On July 14th [afternoon]. Monsieur de Corny [a member of the States General] and five others were… sent to ask arms of Monsieur de Launay, Governor of the Bastille. They found a great collection of people already before the place, and they immediately planted a flag of truce, which was answered by a like flag hoisted on the parapet. The deputation prevailed on the people to fall back a little, advanced themselves to make their demand of the Governor, and in that instant a discharge from the Bastille killed 4. people of those nearest to the deputies. The deputies retired, the people rushed against the place, and almost in an instant were in possession of a fortification, defended by 100 men, of infinite strength, which in other times had stood several regular sieges and had never been taken. How they got in, has as yet been impossible to discover. Those, who pretend to have been of the party tell so many different stories as to destroy the credit of them all. They took all the arms, discharged the prisoners and such of the garrison as were not killed in the first moment of fury, carried the Governor and Lieutenant governor to the Greve (the place of public execution) cut off their heads, and set them through the city in triumph to the Palais royal.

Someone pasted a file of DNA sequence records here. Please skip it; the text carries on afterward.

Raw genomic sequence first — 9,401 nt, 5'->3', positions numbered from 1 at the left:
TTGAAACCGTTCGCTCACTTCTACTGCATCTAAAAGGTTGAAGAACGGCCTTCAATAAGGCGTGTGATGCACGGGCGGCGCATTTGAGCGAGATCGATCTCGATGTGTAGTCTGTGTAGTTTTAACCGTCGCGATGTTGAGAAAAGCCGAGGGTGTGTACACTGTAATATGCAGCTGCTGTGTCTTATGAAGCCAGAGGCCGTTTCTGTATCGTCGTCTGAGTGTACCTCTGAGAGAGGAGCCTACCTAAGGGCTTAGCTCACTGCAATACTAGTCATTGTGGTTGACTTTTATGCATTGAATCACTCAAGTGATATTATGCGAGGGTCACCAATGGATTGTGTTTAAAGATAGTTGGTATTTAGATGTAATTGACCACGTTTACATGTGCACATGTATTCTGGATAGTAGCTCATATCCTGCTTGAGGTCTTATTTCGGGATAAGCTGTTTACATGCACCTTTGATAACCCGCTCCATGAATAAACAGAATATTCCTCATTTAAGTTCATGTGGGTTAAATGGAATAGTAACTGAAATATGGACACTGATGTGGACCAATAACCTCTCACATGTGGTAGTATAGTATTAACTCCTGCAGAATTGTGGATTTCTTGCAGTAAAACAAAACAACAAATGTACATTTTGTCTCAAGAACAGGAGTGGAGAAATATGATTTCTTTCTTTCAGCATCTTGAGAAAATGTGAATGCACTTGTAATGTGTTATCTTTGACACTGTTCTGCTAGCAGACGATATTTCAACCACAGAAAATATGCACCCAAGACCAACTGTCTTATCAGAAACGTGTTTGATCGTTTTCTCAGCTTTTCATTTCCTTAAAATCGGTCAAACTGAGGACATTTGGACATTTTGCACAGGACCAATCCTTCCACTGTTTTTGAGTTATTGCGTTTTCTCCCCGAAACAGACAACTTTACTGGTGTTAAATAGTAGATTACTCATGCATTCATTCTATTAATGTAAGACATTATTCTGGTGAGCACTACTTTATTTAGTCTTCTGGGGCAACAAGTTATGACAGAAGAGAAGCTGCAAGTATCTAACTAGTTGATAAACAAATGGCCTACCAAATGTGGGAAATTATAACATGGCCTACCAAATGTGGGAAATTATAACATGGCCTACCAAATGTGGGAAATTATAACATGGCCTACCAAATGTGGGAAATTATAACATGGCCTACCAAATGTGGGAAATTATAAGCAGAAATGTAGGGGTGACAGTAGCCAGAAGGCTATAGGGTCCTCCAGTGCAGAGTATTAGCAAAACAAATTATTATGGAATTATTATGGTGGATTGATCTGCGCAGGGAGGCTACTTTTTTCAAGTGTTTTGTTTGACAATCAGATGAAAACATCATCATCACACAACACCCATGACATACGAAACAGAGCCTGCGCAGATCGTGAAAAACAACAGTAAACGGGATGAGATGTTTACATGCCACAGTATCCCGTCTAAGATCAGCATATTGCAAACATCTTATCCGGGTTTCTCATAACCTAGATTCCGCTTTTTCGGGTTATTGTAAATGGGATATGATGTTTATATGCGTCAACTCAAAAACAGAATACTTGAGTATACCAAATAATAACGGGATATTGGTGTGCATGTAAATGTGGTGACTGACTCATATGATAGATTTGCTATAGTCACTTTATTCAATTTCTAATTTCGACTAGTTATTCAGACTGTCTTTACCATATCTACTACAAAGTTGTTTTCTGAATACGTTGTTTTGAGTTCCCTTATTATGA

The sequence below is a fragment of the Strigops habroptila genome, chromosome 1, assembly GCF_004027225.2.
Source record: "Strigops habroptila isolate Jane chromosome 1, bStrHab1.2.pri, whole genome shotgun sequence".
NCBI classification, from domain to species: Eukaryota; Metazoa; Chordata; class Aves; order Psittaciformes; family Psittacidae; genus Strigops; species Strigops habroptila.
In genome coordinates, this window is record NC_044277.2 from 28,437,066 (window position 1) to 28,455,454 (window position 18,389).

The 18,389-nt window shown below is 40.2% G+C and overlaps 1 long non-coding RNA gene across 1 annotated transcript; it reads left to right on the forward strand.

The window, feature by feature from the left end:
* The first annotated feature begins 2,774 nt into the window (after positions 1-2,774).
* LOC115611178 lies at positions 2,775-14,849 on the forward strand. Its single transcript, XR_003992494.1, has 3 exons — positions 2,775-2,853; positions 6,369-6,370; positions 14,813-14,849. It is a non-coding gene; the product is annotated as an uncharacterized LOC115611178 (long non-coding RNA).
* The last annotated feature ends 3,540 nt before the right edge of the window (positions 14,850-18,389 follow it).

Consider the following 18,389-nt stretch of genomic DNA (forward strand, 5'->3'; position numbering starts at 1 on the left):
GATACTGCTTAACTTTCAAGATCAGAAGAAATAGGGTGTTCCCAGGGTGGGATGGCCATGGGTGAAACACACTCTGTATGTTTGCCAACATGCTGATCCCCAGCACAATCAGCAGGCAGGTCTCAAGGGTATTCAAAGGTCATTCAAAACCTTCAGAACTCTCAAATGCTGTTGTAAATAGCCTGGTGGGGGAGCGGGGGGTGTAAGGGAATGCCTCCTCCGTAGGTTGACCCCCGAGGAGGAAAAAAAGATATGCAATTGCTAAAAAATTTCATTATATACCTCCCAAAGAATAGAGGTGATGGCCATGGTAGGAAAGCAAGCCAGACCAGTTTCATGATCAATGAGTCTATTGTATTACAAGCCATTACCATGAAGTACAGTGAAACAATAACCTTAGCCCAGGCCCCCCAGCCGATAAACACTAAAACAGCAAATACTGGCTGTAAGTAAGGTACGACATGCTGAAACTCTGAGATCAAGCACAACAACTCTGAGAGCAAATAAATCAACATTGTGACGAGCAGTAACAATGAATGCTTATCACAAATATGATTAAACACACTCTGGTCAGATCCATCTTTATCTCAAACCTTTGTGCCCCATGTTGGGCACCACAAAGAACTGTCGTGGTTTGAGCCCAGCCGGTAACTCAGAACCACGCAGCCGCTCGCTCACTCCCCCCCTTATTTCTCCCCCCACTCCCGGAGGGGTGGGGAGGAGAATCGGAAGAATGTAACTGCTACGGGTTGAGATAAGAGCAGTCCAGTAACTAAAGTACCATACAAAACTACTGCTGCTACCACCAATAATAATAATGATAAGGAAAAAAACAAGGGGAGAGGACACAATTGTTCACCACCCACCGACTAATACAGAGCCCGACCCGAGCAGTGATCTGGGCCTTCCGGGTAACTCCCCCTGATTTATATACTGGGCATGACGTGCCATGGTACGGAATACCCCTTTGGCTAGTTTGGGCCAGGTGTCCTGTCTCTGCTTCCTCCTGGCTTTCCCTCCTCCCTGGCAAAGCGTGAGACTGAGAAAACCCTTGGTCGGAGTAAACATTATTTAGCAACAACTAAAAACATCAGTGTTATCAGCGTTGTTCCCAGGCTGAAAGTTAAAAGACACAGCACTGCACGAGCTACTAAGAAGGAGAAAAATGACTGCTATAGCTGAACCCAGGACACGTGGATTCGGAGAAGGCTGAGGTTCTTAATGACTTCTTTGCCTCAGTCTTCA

But at night the Duke de Liancourt forced his way into the king’s bedchamber, and obliged him to hear a full and animated detail of the disasters of the day in Paris. [The King] went to bed deeply impressed… the king…went about 11. oclock, accompanied only by his brothers, to the States general, and there read to them a speech, in which he asked their interposition to re-establish order. Tho this be couched in terms of some caution, yet the manner in which it was delivered made it evident that it was meant as a surrender at discretion. He returned to the chateau afoot, accompanied by the States. They sent off a deputation, the Marquis de la Fayette at their head, to quiet Paris. He had the same morning been named Commandant en chef of the milice Bourgeoise [the King’s Militia], …A body of the Swiss guards, of the regiment of Ventimille [Italy], and the city horse guards join the people.